Throughout her life, philanthropist and businesswoman Melinda French Gates has navigated difficult transitions, including career changes, having children, and losing a close friend. In each case, she felt terrified that life as she knew it would end.

“I’ve learned that the next day is when the real work begins. Because what we do the next day is what makes us who we are,” she said during her address to the graduating Class of 2024 at Stanford’s 133rd Commencement ceremony on Sunday morning.

French Gates acknowledged the many challenges this year’s graduates have faced, from a once-in-a-century pandemic that changed how they lived and learned to multiple wars that many on campus feel deeply. “There’s no question you are graduating into a different world than the one you matriculated into,” she said. “But you are also leaving this campus prepared to be the leaders we all need.”

An estimated 20,000 people gathered at Stanford Stadium for Sunday’s celebration. Families and friends arrived from across the country and the world to see their graduates receive their Stanford degrees. The ceremony opened with a formal procession, followed by the Wacky Walk student tradition. It included musical performances by the Stanford Jazz Workshop, the Stanford Chamber Chorale, and the Leland Stanford Jr. University Marching Band.

Provost Jenny Martinez presented the Award for the Advancement of the Common Good and the Cuthbertson, Dinkelspiel, and Gores awards.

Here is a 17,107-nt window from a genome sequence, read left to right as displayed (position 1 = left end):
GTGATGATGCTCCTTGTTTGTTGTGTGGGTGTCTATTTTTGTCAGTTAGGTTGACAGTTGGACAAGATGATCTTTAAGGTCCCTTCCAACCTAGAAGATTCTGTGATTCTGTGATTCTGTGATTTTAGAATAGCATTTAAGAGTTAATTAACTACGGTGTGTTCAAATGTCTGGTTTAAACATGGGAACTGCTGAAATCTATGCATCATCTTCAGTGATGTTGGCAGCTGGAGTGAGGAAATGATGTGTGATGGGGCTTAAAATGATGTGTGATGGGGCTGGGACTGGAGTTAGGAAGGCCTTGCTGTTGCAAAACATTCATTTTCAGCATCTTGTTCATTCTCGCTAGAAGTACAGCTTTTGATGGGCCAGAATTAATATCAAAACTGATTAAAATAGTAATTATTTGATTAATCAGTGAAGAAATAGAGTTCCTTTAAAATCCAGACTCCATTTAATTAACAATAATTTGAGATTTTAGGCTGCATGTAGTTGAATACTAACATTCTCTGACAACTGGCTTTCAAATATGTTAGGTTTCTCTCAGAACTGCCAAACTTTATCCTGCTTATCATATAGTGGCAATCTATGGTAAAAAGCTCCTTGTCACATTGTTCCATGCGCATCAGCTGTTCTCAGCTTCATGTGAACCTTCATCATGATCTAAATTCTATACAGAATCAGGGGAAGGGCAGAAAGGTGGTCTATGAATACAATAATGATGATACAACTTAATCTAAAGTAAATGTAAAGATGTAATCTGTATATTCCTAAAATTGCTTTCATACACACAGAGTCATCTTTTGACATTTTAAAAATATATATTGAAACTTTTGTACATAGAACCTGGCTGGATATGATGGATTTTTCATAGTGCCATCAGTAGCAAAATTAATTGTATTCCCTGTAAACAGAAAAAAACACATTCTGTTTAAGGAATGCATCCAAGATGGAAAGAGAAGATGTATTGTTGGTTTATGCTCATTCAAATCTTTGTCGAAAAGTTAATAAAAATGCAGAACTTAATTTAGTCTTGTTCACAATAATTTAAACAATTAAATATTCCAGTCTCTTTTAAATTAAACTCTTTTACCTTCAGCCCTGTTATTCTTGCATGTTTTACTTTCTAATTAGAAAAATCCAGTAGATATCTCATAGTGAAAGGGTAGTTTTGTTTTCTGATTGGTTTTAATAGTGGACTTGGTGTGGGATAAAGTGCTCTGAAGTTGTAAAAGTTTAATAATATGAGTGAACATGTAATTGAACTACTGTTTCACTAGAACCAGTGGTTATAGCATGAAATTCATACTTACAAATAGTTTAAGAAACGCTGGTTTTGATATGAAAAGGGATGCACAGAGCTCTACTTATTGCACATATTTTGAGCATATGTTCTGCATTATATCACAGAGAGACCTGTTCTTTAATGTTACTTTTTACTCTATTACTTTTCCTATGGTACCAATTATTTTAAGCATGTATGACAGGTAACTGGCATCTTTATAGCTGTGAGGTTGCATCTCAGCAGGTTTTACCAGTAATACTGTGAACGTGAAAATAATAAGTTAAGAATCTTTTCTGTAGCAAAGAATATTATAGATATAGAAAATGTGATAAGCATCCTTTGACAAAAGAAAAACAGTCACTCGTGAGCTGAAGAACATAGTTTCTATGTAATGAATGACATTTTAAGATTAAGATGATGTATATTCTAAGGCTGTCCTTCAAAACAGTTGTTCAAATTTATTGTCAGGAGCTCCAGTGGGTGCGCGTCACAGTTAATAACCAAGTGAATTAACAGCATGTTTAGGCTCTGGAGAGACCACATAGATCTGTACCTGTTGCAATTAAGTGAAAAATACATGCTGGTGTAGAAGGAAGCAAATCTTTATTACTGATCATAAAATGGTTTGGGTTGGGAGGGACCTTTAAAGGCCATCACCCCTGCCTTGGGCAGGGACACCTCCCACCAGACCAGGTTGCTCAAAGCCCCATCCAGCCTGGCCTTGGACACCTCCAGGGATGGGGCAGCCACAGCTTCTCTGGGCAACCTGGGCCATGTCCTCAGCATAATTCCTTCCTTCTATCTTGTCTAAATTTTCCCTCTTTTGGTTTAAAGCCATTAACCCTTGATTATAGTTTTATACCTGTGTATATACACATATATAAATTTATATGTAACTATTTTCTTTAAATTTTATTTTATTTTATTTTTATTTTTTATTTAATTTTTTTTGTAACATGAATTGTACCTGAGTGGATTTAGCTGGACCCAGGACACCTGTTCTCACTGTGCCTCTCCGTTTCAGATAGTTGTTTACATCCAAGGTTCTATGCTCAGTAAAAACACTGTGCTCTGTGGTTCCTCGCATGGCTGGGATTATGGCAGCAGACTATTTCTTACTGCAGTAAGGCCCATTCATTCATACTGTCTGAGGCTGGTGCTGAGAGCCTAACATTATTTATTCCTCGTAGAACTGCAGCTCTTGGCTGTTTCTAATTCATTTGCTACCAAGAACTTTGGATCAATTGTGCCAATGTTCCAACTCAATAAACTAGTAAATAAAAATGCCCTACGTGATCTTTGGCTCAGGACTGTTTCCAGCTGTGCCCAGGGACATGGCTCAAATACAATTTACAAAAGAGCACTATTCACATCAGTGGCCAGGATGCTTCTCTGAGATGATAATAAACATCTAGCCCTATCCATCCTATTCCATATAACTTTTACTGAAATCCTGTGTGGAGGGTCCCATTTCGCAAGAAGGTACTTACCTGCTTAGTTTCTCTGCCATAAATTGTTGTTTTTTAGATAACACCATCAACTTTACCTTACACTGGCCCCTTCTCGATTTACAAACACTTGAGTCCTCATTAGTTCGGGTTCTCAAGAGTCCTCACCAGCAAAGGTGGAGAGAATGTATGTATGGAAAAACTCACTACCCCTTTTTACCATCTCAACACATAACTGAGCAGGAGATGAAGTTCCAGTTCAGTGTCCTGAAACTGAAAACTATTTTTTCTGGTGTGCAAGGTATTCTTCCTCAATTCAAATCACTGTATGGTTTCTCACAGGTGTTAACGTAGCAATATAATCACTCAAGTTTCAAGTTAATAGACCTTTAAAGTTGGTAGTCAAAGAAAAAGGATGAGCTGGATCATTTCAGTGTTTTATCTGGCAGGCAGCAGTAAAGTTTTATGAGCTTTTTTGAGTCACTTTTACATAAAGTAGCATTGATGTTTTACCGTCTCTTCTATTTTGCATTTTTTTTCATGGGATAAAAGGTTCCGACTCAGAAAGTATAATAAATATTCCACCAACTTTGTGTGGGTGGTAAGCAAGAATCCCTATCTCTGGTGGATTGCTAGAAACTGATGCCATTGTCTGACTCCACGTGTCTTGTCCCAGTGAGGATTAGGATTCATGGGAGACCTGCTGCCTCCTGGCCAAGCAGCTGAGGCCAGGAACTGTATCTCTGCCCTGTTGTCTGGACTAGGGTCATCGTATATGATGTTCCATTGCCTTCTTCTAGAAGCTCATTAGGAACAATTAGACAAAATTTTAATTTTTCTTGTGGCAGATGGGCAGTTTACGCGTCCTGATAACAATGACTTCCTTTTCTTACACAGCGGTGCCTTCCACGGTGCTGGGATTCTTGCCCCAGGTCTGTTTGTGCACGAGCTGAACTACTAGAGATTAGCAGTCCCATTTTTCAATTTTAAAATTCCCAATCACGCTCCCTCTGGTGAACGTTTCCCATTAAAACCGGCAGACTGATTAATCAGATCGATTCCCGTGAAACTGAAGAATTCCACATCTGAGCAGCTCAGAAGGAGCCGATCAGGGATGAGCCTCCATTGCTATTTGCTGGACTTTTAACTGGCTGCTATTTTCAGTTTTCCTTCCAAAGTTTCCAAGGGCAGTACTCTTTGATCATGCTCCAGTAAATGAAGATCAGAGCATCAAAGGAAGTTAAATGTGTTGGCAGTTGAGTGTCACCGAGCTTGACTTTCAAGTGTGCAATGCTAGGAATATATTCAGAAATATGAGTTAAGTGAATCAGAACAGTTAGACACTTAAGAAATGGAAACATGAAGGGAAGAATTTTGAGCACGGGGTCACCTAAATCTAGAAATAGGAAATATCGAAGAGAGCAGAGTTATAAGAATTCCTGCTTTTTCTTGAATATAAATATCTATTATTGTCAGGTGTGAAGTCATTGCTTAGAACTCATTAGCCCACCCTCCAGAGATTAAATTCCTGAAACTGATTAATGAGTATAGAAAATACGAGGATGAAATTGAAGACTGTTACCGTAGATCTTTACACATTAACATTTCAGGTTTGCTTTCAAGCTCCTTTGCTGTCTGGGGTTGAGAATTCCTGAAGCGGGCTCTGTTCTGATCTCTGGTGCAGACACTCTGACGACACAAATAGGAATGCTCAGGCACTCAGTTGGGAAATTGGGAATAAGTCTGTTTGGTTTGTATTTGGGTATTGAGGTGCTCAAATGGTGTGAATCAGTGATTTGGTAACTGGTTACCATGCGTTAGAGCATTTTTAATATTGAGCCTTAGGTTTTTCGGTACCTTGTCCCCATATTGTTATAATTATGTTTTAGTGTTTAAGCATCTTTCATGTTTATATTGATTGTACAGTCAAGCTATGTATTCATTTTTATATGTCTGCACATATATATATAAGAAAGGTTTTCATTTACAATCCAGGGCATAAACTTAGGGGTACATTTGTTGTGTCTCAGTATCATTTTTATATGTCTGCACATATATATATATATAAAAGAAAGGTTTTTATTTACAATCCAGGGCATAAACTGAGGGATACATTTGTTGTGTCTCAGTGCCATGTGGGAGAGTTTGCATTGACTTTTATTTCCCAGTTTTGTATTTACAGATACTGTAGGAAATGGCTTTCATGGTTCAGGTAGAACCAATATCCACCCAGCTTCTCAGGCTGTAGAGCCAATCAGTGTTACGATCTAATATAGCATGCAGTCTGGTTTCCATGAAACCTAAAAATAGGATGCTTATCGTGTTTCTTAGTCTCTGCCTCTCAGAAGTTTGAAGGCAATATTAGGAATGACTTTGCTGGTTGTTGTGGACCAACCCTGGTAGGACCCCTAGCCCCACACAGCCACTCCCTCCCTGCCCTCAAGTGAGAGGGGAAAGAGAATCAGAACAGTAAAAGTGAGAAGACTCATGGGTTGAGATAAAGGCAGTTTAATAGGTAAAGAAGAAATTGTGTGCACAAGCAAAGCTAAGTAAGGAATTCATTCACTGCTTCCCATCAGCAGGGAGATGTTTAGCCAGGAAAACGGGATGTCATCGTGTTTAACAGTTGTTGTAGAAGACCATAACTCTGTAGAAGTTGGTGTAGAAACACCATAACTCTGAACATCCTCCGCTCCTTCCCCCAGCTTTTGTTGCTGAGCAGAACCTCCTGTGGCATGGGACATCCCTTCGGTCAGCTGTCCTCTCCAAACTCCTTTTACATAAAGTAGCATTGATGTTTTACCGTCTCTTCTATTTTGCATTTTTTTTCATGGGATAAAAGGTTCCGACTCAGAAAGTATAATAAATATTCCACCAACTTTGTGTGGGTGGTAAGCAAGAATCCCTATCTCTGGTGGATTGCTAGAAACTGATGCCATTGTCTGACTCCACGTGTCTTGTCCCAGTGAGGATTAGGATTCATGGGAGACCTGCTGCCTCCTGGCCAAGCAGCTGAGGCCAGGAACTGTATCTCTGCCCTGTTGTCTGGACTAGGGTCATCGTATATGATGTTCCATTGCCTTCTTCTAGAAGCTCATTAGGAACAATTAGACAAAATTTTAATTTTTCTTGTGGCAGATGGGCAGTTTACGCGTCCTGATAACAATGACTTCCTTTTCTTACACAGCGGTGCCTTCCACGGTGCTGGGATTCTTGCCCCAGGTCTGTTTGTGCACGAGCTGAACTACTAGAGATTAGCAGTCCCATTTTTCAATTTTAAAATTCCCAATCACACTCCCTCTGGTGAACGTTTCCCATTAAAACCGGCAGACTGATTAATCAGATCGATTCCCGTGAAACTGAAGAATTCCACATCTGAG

During the Commencement ceremony, some 240 students participated in a silent walkout supporting Palestinians affected by the Israel-Hamas war.

You are the water

French Gates, a philanthropist, founder of Pivotal, and co-founder of the Gates Foundation, has deep ties to Stanford. Her father, Ray French, earned a master’s degree in mechanical engineering from Stanford in 1962, and her daughters and son-in-law are also alumni. Sunday’s Commencement address was her second at Stanford; her first was in 2014 with Bill Gates.

In her address, French Gates shared a teaching by the spiritual leader Ram Dass about two waves – one big, one small – rapidly approaching the shore. The big wave, devastated that the end is near, insists, “We’re done for.” The smaller wave remains calm and assures the bigger wave they are not, because “You’re not a wave. You’re water.”

“I love that story,” French Gates said. “It captures what it’s like to experience an enormous transition without losing the core of who you are.”

Lessons in transition

French Gates shared three lessons from her own experiences with transitions. First, she advised approaching change with “radical openheartedness.” She encouraged graduates to embrace uncertainty and leave room in their lives for change.

“Resist the idea that anything you’ve done here at Stanford has already locked you into one path or any one kind of life or career,” she said.

She urged them to be excited about new possibilities and open to new paths. “Remember that once the wave learns to call itself by a different name – once it realizes it is not just a wave, but it is water – it becomes free to take on new forms,” she said. “The same is true for you.”

Melinda French Gates closeup at lectern
Melinda French Gates delivers the keynote address. | Andrew Brodhead
No matter who you are, there will be moments in your journey when you need to be carried, or when someone else will need you to help carry them.”
Melinda French Gates Philanthropist and founder, Pivotal

French Gates called on graduates to find their “small wave” by seeking out the help and wisdom of others, and then to reciprocate. She said that in the stadium there was “someone who can help you imagine yourself as the person you want to become. And just as important, there is someone here who needs you to serve that role for them in return.”